Forum for Science, Industry and Business

Sponsored by:     3M 
Search our Site:

 

Global Extinction: Gradual Doom as Bad as Abrupt

07.02.2012
In "The Great Dying" 250 million years ago, the end came slowly

The deadliest mass extinction of all took a long time to kill 90 percent of Earth's marine life--and it killed in stages--according to a newly published report.


The geology of Griesbach Creek in the Arctic tells an ancient tale of slow extinction.
Credit: C.M. Henderson

It shows that mass extinctions need not be sudden events.

Thomas Algeo, a geologist at the University of Cincinnati, and 13 colleagues have produced a high-resolution look at the geology of a Permian-Triassic boundary section on Ellesmere Island in the Canadian Arctic.

Their analysis, published today in the Geological Society of America Bulletin, provides strong evidence that Earth's biggest mass extinction phased in over hundreds of thousands of years.

About 252 million years ago, at the end of the Permian period, Earth almost became a lifeless planet.

Around 90 percent of all living species disappeared then, in what scientists have called "The Great Dying."

Algeo and colleagues have spent much of the past decade investigating the chemical evidence buried in rocks formed during this major extinction.

The world revealed by their research is a devastated landscape, barren of vegetation and scarred by erosion from showers of acid rain, huge "dead zones" in the oceans, and runaway greenhouse warming leading to sizzling temperatures.

The evidence that Algeo and his colleagues are looking at points to massive volcanism in Siberia as a factor.

"The scientists relate this extinction to Siberian Traps volcanic eruptions, which likely first affected boreal life through toxic gas and ashes," said H. Richard Lane, program director in the National Science Foundation's (NSF) Division of Earth Sciences, which funded the research.

The Siberian Traps form a large region of volcanic rock in Siberia. The massive eruptive event which formed the traps, one of the largest known volcanic events of the last 500 million years of Earth's geologic history, continued for a million years and spanned the Permian-Triassic boundary.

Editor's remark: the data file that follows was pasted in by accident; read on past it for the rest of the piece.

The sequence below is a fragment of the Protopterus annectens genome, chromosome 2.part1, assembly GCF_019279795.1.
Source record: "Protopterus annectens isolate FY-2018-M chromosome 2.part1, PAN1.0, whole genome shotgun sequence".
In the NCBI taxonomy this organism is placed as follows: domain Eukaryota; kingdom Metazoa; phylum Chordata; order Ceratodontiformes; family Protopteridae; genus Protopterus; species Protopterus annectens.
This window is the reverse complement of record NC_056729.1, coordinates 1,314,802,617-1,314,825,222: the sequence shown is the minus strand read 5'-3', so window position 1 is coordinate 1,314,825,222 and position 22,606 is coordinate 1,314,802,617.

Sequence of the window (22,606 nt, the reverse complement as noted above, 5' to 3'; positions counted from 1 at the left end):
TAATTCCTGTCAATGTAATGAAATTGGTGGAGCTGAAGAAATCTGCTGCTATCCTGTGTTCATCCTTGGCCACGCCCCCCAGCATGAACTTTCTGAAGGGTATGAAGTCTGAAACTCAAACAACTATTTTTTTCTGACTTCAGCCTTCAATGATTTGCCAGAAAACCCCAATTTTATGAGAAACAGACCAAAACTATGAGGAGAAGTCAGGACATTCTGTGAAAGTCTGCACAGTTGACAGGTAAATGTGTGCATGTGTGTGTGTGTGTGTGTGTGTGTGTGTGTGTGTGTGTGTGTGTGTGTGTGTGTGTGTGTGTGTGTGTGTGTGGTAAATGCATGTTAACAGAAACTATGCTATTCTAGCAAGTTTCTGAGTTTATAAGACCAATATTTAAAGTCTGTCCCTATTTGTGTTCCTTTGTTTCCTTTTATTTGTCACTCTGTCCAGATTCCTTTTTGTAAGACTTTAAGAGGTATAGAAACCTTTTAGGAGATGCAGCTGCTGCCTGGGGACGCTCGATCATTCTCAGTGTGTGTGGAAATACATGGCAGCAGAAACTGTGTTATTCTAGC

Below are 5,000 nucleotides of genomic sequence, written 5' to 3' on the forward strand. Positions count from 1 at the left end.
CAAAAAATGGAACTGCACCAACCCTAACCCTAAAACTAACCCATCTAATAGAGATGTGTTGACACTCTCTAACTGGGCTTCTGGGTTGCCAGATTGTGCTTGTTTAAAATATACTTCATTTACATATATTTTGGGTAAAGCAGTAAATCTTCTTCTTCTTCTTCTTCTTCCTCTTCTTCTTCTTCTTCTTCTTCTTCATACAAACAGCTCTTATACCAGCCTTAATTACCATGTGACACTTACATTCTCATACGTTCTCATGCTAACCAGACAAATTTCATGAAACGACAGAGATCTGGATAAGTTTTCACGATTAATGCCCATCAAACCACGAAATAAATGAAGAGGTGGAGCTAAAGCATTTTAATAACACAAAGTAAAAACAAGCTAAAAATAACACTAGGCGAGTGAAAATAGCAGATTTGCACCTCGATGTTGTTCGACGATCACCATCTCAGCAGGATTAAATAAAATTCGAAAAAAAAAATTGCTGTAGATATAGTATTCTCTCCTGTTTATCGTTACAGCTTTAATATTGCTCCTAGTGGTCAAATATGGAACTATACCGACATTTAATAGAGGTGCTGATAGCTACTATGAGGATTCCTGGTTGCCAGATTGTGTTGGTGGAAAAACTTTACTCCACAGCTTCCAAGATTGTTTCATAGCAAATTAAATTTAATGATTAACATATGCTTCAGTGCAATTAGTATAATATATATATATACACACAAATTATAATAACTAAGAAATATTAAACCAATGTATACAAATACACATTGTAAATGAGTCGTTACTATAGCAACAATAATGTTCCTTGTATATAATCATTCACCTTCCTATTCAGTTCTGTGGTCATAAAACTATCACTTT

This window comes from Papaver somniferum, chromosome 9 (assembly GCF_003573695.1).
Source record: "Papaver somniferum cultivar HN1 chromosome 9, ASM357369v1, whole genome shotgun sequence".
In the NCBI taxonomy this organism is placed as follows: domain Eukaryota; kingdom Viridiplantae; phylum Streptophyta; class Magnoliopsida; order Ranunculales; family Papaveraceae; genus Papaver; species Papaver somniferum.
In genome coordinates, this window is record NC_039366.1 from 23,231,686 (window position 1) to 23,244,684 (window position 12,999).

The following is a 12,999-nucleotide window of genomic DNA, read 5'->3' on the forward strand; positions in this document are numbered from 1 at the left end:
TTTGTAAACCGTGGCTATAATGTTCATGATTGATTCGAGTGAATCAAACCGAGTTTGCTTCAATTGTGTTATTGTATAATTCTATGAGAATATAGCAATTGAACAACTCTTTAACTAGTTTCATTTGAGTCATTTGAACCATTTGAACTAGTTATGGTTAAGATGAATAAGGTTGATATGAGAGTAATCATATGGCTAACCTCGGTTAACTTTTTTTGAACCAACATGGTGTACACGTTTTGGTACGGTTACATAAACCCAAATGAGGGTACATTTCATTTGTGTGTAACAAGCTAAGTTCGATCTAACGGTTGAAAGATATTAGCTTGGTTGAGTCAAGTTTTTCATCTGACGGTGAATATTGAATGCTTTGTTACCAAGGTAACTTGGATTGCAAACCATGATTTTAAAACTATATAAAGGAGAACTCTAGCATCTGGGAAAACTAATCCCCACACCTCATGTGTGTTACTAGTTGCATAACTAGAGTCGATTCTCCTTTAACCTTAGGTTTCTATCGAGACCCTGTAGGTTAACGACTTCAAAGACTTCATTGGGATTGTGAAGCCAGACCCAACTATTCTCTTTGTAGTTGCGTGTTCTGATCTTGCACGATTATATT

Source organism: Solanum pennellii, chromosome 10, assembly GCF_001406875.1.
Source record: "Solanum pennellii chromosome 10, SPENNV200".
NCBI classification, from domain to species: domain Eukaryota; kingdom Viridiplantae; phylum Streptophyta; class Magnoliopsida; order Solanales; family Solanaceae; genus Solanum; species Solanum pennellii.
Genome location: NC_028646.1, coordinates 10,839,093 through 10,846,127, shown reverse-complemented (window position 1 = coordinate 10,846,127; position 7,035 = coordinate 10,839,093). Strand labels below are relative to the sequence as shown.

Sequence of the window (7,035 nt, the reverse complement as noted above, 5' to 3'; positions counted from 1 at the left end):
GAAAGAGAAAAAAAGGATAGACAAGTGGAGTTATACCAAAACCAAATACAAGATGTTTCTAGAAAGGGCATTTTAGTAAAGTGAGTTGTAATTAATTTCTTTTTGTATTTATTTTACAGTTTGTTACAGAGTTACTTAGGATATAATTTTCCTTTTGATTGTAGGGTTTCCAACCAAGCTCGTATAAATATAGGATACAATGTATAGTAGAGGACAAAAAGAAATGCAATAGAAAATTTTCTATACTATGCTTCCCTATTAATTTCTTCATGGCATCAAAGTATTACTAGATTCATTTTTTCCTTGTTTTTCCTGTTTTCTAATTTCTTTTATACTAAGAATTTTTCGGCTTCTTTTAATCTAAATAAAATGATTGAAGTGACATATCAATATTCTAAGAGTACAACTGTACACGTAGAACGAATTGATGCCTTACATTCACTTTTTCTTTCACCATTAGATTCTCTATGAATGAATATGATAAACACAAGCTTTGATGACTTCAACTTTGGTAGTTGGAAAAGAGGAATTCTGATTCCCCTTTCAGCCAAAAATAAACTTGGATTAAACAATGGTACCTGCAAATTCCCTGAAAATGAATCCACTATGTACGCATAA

The term "traps" is derived from the Swedish word for stairs--trappa, or trapp--referring to the step-like hills that form the landscape of the region.

A large portion of western Siberia reveals volcanic deposits up to five kilometers (three miles) thick, covering an area equivalent to the continental United States. The lava flowed where life was most endangered, through a large coal deposit.

"The eruption released lots of methane when it burned through the coal," Algeo said. "Methane is 30 times more effective as a greenhouse gas than carbon dioxide.

"We're not sure how long the greenhouse effect lasted, but it seems to have been tens or hundreds of thousands of years."

Much of the evidence was washed into the ocean, and Algeo and his colleagues look for it among fossilized marine deposits.

Previous investigations have focused on deposits created by a now vanished ocean known as Tethys, a precursor to the Indian Ocean. Those deposits, in South China particularly, record a sudden extinction at the end of the Permian.

"In shallow marine deposits, the latest Permian mass extinction was generally abrupt," Algeo said. "Based on such observations, it has been widely inferred that the extinction was a globally synchronous event."

Recent studies are starting to challenge that view.

Algeo and co-authors focused on rock layers at West Blind Fiord on Ellesmere Island in the Canadian Arctic.

That location, at the end of the Permian, would have been much closer to the Siberian volcanoes than sites in South China.

The Canadian sedimentary rock layers are 24 meters (almost 80 feet) thick and cross the Permian-Triassic boundary, including the latest Permian mass extinction horizon.

The investigators looked at how the type of rock changed from the bottom to the top. They looked at the chemistry of the rocks and at the fossils contained in the rocks.

They discovered a total die-off of siliceous sponges about 100,000 years earlier than the marine mass extinction event recorded at Tethyan sites.

What appears to have happened, according to Algeo and his colleagues, is that the effects of early Siberian volcanic activity, such as toxic gases and ash, were confined to the northern latitudes.

Only after the eruptions were in full swing did the effects reach the tropical latitudes of the Tethys Ocean.

The research was also supported by the Canadian Natural Sciences and Engineering Research Council and the National Aeronautics and Space Administration Exobiology Program.